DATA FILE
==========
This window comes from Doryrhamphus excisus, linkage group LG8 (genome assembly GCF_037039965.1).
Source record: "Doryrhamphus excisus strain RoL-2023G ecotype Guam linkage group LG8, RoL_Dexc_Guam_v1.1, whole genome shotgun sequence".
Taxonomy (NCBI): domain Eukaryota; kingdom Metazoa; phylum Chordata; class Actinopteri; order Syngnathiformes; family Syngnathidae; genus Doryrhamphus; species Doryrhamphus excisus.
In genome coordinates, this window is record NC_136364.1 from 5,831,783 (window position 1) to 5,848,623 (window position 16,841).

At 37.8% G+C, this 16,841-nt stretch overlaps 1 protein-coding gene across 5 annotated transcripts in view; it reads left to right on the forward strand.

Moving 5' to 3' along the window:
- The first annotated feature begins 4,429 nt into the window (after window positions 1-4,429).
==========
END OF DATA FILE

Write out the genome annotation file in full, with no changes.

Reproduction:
This window comes from Doryrhamphus excisus, linkage group LG8 (genome assembly GCF_037039965.1).
Source record: "Doryrhamphus excisus strain RoL-2023G ecotype Guam linkage group LG8, RoL_Dexc_Guam_v1.1, whole genome shotgun sequence".
Taxonomy (NCBI): domain Eukaryota; kingdom Metazoa; phylum Chordata; class Actinopteri; order Syngnathiformes; family Syngnathidae; genus Doryrhamphus; species Doryrhamphus excisus.
In genome coordinates, this window is record NC_136364.1 from 5,831,783 (window position 1) to 5,848,623 (window position 16,841).

At 37.8% G+C, this 16,841-nt stretch overlaps 1 protein-coding gene across 5 annotated transcripts in view; it reads left to right on the forward strand.

Moving 5' to 3' along the window:
- The first annotated feature begins 4,429 nt into the window (after window positions 1-4,429).